Or – “Not To Be Confused With “H.A.L.B.E.R.D.”
H.A.L.B.E.R.D., of course, is theÂ Heuristic AlgorithmicÂ Lifeforms Built for Exploration and Rational Defenestration, a robot support group to try and stop them from throwing fleshy humans out of windows.Â I believe there’s an old expression about knowing being half the battle…
WRITER: Kieron Gillen
PENCILS: Steven Sanders
INKS: Serge LaPointe
COVER BY: John Cassaday
Previously, on S.W.O.R.D.:Â AgentÂ Abigail Brand, of the Sentient World Observation and Response Department, has been tasked with protecting Marvel Earth from invasion from beyond.Â Although she was key to helping the X-Men defend the planet against Ord of the Breakworld (not to be confused with Lord Of The Rings, or Lothar Of The Hill People) those of you who were paying attention over the last couple of years may have noticed that she kinda $*&@#ed that up a little bit, what with the massive planet-scale invasion of the Skrulls.Â (She was probably busyÂ lusting after a Beany Baby at the time…Â She likes ’em blue and fuzzy.)Â Either way, with the big changes in the government, the dismantling of SHIELD (but, strangely, NOT S.W.O.R.D. or A.R.M.O.R.) and the various nastiness of Dark Reign, I suspect that there are some big changes ahead for the alien monitoring agency and it’s half-alien green-haired temptress of a director.Â Either way, that’s a pretty striking cover, ain’t it?
Of course, the first thing anyone who opens the issue will discover is that the interior art style is completely different, falling into an odd hybrid art style somewhere between Jim Lee and Berni Wrightson.Â We start in Brand’s office as a lackey runs down the itinerary for the day, and the sudden reveal that it’s Agent Henry Peter Gyrich (government stooge and basic pain innabutt from old-school issues of Avengers) and NOT Abi in the command seat.Â Brand arrives and tries to throw him out, but he reveals that Norman Osborn put him in charge of things.Â Brand reminds him that it’s only CO-charge, and that she’s still a factor, but Gyrich wants to know how she thinks she can defend the planet when she, herself, is half-alien.Â Brand ends the interaction, and we are given some glimpses of the rest of the cast, including Hank McCoy (The Beast of the X-Men) who commutes in from Utopia in a flying car, Lockheed (Kitty Pryde’s old dragon pal) and a dragon-esque fellow named Sydren who has a strangly elongated face.Â This wouldn’t bother me so much if The Beast wasn’t ALSO draw with a strangely elongated face, resmbling a cereal mascot.Â A number of crisis situations simultaneously crop up, in Men In Black fashion, including the arrival of Brand’s own alien brother, Lothi.
Lothi adds to my discomfort about the art be having the same head structure as the Beast and Sydren, and as is apparently his way, he is in trouble, being tracked by the intergalactic bounty hunter known as Death’s Head.Â (This is, oddly, the original Death’s Head, who I would swear was destroyed years ago during the creation of Death’s Head II, who recently appeared in ‘Captain Britan and MI:13.’Â ) Big doin’s occur, as Beast, Brand and LockheedÂ have to save her wayward sibling (with help from a mysterious alien whoÂ acts as Hannibal Lecter to Brand’s Clarice Starling.)Â Brand adn Beast end up in Death Head’s gunsights, while back on Earth, Gyric goes before the council that oversees S.W.O.R.D., recommending that they eject ALL alien life-forms from the planet. Strangely, the issue’s main story ends here, but we’re given a backup in which Brand explains to Lockheed why she can’t find a way to save Kitty Pryde from the giant bullet that she has been trapped in since Giant Size Astonishing X-Men #1. Lockheed ends up consulting with the same mysterious incarcerated alien, and he gives him the same irritating shtick, implying that he can help Kitty, if only Lockheed will let him out of his cell…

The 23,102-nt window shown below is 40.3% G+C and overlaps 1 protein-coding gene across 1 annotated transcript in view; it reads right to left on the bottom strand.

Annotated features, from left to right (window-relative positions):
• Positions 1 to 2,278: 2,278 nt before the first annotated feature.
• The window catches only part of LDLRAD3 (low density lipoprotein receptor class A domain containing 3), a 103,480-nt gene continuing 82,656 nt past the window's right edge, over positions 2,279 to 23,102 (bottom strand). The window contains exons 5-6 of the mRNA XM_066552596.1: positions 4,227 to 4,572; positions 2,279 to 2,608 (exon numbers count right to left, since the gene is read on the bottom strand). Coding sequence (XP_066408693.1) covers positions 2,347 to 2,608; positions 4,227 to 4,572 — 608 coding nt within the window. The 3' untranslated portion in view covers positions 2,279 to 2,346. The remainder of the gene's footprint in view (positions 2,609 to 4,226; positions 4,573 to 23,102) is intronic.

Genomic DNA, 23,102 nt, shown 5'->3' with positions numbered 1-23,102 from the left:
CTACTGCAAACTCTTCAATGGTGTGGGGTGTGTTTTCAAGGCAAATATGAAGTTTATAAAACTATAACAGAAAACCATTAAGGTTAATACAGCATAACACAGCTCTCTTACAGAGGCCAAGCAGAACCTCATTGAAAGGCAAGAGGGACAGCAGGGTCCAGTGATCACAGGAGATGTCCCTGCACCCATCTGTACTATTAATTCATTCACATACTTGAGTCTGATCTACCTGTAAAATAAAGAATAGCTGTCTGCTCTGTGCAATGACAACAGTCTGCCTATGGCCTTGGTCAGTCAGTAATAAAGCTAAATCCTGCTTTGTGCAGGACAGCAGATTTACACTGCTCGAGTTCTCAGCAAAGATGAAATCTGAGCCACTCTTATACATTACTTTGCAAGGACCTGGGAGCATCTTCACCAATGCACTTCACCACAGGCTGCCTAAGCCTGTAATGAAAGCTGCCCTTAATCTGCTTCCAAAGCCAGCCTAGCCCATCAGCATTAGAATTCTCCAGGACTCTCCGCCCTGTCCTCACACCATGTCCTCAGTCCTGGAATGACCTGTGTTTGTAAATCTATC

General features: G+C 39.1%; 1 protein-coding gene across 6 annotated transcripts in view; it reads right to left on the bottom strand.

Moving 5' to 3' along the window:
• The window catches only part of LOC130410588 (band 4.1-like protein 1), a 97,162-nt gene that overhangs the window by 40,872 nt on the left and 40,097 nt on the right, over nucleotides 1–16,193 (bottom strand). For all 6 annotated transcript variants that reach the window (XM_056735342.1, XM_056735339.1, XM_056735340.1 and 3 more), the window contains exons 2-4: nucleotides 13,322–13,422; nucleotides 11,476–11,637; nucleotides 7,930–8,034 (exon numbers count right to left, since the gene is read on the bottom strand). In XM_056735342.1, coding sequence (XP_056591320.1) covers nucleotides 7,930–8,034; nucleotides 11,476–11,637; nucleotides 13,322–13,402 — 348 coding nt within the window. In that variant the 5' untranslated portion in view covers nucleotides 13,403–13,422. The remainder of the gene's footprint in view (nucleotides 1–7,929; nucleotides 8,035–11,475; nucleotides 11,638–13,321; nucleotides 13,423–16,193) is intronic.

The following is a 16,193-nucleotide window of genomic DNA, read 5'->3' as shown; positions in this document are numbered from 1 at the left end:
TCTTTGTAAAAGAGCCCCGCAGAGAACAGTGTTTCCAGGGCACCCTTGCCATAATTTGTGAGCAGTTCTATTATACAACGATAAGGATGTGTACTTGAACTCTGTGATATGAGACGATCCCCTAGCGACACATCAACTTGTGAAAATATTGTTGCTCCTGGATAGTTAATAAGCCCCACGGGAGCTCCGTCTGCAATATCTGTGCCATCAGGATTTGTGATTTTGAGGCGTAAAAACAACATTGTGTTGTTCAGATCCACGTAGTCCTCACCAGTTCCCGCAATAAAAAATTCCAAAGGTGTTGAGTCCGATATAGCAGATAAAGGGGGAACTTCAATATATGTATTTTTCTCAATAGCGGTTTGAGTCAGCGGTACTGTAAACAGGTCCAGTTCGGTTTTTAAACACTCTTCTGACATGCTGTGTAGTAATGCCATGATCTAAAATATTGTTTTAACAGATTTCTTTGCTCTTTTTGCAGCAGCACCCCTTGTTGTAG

My problems with this issue start with the first panel, with the implication of bait-and-switch tactics in the art style. The fact that three different characters, two of them representatives of two different alien races, look so similar is bothersome (though the revelation that the Beast apparently resembles the males of Brand’s alien half’s race kind of makes sense in and oddly Freudian sense.)Â The breakneck pace of the issue doesn’t help with clarity, although the art does very well with spacecraft and technology and things of that nature.Â All in all, there’s a lot of obvious influences in this book, from the ‘Silence of the Lambs’ riff to the teasing ‘Nick & Nora’ nature of Brand and Beast’s relationship, to Lockheed’s single-mindedness about Kitty.Â Indeed, the characterzation of Lockheed as an angry hardcase may be the thing that moves this book from blah to amazing, as but there’s just too much introduced all at once, and a very nontraditional narrative in use, wherein the question that many of us would ask first about S.W.O.R.D. (‘Whatever happened with the whole Kitty Pryde thing?’) is answered in it’s own short story rather than being folded into the issue in an organic fashion.Â S.W.O.R.D #1 isn’t half bad, and has enough goodwill going for it that I’m interested to see what’s in store for this series, earning 2.5 out of 5 stars overall.